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Enterocutaneous fistulas: a primer for radiologists with emphasis on CT and MRI


Enterocutaneous fistulas (ECFs) represent abnormal communications between the gastrointestinal tract and the skin. Nowadays, the majority (~80%) of ECFs develops secondary to abdominal surgeries; alternative, less common causes include chronic inflammatory bowel diseases (IBD) such as Crohn’s disease, tumours, and radiation enteritis in descending order of frequency. These rare disorders require thorough patient assessment and multidisciplinary management to limit the associated morbidity and mortality. This pictorial review includes an overview of causes, clinical manifestations, complications and management of ECFs. Afterwards, the imaging appearances, differential diagnoses, and therapeutic options of post-surgical, IBD-related, and malignant ECFs are presented with case examples. Most of the emphasis is placed on the current pivotal role of CT and MRI, which comprehensively depict ECFs providing cross-sectional information on the underlying postsurgical, neoplastic, infectious, or inflammatory conditions. Radiographic fistulography remains a valid technique, which rapidly depicts the ECF anatomy and confirms communication with the bowel. The aim of this paper is to increase radiologists’ familiarity with ECF imaging, thus allowing an appropriate choice between medical, interventional, or surgical treatment, ultimately resulting in higher likelihood of therapeutic success.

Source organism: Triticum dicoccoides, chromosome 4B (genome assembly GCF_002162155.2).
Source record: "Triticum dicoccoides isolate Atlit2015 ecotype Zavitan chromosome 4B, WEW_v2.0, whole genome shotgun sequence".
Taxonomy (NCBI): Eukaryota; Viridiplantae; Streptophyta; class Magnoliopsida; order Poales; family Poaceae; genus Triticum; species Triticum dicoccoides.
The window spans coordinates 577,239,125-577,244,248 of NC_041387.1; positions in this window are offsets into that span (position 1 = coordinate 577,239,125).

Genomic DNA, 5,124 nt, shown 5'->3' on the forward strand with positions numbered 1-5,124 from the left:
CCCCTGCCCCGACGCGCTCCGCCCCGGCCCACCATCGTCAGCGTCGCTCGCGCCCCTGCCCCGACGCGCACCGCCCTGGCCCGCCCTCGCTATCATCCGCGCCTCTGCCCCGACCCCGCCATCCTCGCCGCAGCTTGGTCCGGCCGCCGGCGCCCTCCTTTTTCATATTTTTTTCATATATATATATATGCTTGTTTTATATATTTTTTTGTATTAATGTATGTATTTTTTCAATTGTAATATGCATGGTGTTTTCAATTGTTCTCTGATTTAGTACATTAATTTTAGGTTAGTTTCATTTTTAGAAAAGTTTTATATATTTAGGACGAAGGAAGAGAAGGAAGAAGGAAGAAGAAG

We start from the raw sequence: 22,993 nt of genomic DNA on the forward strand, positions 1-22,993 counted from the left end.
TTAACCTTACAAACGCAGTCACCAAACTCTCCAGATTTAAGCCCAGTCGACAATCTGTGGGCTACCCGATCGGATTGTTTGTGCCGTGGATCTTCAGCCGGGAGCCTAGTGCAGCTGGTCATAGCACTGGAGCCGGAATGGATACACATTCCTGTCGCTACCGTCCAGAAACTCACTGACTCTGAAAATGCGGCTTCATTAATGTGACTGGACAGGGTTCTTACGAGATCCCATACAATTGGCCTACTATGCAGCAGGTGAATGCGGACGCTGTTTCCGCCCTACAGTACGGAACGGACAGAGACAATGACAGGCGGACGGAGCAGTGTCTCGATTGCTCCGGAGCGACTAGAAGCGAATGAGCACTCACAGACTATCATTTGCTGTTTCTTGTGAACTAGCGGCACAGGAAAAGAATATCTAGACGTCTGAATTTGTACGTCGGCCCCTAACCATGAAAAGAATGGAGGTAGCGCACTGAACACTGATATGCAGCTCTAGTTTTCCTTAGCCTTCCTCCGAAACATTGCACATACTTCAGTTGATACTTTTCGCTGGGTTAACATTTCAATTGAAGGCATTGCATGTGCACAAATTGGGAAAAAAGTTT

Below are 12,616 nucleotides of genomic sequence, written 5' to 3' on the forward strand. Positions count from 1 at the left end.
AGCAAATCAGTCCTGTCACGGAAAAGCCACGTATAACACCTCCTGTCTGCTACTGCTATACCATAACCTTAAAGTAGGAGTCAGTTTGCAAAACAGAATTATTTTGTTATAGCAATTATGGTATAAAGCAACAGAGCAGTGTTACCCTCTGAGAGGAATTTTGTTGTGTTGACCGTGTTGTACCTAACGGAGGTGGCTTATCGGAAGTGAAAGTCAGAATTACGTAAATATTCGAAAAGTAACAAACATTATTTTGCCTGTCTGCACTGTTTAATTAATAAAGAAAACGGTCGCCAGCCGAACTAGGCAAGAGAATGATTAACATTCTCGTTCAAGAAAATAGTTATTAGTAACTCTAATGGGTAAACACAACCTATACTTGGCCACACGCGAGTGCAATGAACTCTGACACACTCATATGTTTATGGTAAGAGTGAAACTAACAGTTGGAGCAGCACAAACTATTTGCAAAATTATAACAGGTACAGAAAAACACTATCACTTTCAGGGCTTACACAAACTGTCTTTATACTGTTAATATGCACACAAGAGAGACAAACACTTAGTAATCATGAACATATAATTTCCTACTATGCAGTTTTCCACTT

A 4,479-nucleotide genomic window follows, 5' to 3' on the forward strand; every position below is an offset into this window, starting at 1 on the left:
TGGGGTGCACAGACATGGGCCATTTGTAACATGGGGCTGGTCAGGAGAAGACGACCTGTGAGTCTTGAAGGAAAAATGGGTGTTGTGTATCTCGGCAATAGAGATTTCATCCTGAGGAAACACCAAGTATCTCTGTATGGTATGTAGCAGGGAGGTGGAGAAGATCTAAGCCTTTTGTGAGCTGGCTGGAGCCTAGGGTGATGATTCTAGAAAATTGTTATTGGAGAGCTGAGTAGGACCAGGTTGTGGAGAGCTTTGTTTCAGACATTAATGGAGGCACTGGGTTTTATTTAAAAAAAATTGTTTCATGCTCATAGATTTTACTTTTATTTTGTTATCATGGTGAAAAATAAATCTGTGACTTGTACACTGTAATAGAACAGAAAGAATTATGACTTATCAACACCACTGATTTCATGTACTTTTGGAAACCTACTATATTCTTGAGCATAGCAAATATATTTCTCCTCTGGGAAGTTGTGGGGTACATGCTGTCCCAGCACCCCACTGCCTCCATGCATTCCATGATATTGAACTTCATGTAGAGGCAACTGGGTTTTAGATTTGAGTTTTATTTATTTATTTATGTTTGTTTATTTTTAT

Teaching Points

Enterocutaneous fistulas may complicate abdominal surgery, sometimes Crohn’s disease and tumours.

The high associated morbidity and mortality result from sepsis, malnutrition and metabolic imbalance.

The multidisciplinary management of ECFs requires thorough imaging for correct therapeutic choice.

Radiographic fistulography rapidly depicts fistulas and communicating bowel loops in real-time.

Multidetector CT and MRI provide cross-sectional information on fistulas and underlying diseases.


Enterocutaneous fistulas (ECFs) are defined as abnormal communications between the gastrointestinal (GI) tract and the skin. Albeit relatively rare compared to past decades, ECFs still represent one of the most challenging conditions encountered in surgical practice, burdened with severe morbidity, impaired quality of life, and substantial mortality [1,2,3].

In recent years, specialised centres developed a robust management approach, which combines experience from surgeons, interventional radiologists, intensive care physicians, nutritionists, wound care specialists and nurses. Summarised in Table 1, this multidisciplinary treatment relies on thorough diagnostic imaging for correct patient selection and therapeutic choice: unfortunately, very limited literature exists on cross-sectional imaging of ECFs [4, 5].

Table 1 Fundamentals of the current multispecialist approach to enterocutaneous fistula management

This pictorial review relies upon experience at a tertiary referral hospital where oncologic and chronic inflammatory bowel disease (IBD) surgeries are performed. It includes an overview of causes, clinical manifestations, complications, and management of ECFs. Afterwards, the imaging appearances, differential diagnoses and therapeutic options of post-surgical, chronic inflammatory bowel diseases (IBD)-related and malignant ECFs are presented with examples. Most of the emphasis is placed on the current pivotal role of CT and MRI, which comprehensively depict ECFs providing cross-sectional information on the underlying postsurgical, neoplastic, infectious, or inflammatory disorders.

Our aim is to increase radiologists’ familiarity with ECF imaging, thus allowing an appropriate choice between medical, interventional, or surgical treatment, ultimately resulting in higher likelihood of therapeutic success.

Clinical overview of enterocutaneous fistulas